180 colleges joined a lawsuit.
81 higher-ed associations signed a letter in protest.
Nearly half of the members of Congress called on the Department of Homeland Security to backtrack.
A new Trump administration policy
that would bar international students from coming to or remaining in the U.S. if their classes were all online has drawn widespread condemnation. And it has galvanized support for international students in a way that is, frankly, rare to see — even a coalition of campus student ministries expressed disapproval
of the policy as going against “tenets of our faith to not mistreat the foreigner but to love these neighbors as ourselves.” Not since the travel ban in the first days of the Trump administration have I seen such broad consensus on an issue facing international students, both within higher ed and beyond it.
In Forbes, Stuart Anderson, executive director of the National Foundation for American Policy, wrote
“By compelling universities and others to imagine an America with no or few international students, administration officials have created sympathy for the students and generated renewed reflection about universities and America’s place in the world.”
Of course, in this era of polarization, can such goodwill be sustained? I recognize, too, that glass-half-full sentiments are of limited comfort to the many of you who have been working around the clock to reassure anxious students, reissue thousands of I-20s, and overhaul class schedules to ensure compliance with a policy — dubbed the #studentban — that landed out of the blue.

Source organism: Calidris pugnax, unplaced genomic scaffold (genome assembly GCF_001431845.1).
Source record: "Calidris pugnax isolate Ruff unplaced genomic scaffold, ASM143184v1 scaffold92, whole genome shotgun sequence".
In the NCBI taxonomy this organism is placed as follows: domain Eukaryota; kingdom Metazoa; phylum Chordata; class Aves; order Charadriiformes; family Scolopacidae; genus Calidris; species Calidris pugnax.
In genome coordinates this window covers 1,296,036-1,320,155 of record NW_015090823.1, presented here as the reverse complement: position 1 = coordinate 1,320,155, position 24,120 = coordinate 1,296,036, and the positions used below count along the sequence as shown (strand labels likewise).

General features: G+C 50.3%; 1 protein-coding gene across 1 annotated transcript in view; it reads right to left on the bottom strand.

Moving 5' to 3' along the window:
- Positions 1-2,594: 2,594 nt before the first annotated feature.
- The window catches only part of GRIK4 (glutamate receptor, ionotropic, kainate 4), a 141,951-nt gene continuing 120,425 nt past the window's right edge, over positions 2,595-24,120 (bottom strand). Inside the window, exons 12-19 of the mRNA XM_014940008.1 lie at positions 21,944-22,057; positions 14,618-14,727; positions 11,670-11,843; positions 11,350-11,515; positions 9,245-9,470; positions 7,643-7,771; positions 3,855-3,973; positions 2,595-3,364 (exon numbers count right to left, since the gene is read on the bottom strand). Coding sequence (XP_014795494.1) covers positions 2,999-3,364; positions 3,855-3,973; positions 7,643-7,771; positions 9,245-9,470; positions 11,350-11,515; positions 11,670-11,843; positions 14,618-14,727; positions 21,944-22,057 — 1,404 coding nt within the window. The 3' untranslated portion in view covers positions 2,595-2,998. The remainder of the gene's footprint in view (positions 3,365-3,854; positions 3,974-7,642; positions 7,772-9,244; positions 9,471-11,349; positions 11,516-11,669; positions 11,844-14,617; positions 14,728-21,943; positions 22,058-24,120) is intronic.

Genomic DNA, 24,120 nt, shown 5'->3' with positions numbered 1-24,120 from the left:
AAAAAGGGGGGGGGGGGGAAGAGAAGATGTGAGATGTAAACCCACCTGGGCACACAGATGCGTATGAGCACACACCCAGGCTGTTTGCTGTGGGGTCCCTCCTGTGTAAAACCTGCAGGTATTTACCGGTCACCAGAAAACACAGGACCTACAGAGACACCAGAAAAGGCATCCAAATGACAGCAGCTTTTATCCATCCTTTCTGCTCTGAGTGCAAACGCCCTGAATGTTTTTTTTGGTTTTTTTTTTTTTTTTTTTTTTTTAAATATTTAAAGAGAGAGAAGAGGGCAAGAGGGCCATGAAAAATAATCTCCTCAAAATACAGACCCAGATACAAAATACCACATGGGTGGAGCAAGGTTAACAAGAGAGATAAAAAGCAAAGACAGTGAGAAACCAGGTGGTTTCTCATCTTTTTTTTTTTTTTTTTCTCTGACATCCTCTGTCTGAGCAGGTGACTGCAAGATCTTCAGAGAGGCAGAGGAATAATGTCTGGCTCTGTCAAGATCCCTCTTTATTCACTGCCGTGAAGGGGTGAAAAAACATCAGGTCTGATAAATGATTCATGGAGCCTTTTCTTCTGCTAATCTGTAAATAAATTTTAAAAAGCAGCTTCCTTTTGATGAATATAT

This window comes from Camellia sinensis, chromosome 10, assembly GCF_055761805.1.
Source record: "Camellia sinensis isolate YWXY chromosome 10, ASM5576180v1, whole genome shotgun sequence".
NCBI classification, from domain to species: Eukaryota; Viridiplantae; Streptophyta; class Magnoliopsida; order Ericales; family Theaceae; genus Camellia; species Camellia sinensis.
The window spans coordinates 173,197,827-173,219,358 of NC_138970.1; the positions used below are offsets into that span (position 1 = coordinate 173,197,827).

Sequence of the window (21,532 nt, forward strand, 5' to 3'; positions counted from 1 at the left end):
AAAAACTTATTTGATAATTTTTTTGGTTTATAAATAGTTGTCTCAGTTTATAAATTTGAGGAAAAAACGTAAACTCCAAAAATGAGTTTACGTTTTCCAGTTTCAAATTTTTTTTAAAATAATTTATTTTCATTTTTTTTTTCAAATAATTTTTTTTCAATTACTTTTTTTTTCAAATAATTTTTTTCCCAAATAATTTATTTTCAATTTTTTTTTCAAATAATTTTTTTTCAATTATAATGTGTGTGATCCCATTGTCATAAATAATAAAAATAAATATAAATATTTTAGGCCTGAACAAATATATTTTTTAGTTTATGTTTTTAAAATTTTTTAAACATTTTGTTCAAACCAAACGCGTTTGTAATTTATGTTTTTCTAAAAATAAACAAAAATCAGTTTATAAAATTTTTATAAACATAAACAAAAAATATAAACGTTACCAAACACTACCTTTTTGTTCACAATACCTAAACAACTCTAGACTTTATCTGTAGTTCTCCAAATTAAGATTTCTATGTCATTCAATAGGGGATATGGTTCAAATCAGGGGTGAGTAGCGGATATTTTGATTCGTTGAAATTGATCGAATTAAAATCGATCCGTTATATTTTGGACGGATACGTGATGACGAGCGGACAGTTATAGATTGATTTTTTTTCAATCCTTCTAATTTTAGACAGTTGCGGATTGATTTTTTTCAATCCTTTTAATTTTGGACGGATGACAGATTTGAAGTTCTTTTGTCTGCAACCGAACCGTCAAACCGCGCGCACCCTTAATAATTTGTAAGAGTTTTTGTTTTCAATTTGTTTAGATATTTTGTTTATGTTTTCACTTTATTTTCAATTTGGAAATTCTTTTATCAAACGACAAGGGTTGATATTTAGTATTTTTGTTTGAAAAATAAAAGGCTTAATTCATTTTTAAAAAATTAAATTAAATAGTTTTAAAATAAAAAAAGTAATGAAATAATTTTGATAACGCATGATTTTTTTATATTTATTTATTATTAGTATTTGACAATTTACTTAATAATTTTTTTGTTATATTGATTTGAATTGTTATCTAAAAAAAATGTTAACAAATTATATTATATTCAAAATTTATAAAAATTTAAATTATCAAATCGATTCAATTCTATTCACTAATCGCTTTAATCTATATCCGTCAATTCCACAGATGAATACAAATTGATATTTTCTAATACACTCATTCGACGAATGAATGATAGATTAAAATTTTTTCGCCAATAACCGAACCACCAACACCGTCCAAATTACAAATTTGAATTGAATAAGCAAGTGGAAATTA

This past week has been a whirlwind of developments. You can read my in-depth coverage
in the Chronicle. I’ll be posting up-to-the-minute news on social media
, so look there for the latest. Meanwhile, let me flag a few things to watch going forward:
Legal challenges to the policy are moving fast, but uncertainty will remain. A federal judge in Boston said on Friday that she would fast-track a lawsuit filed by Harvard and MIT to stop the policy. A hearing has been set for Tuesday afternoon, with a ruling as early as Wednesday. The rush is necessary because Wednesday is also the deadline for colleges that plan to be online-only to submit updated paperwork to the government.
There is reason to be hopeful that the colleges could get an injunction temporarily halting the policy. “My gut on it is that the big-ticket item here is going to be a likelihood of success on the merits,” Judge Allison D. Burroughs said Friday.
The argument that colleges are making — that the administration didn’t adequately consider the impact of the policy and that it failed to follow proper rulemaking processes — is one that has succeeded in halting other Trump administration actions
, most notably DACA.
I laid out the legal arguments
a few weeks ago. My focus then was on optional practical training, but they are equally relevant here.
It’s not clear, however, if a ruling would be applied nationwide, or just to MIT, Harvard, and other nearby colleges. Universities in other regions of the country are filing separate lawsuits, and at least two state attorneys general, in California and Washington, are also suing. And it seems like the Trump administration has an appetite for a fight, both in the courts and out. The government could appeal an injunction. Just a short time after the hearing, President Trump took to Twitter: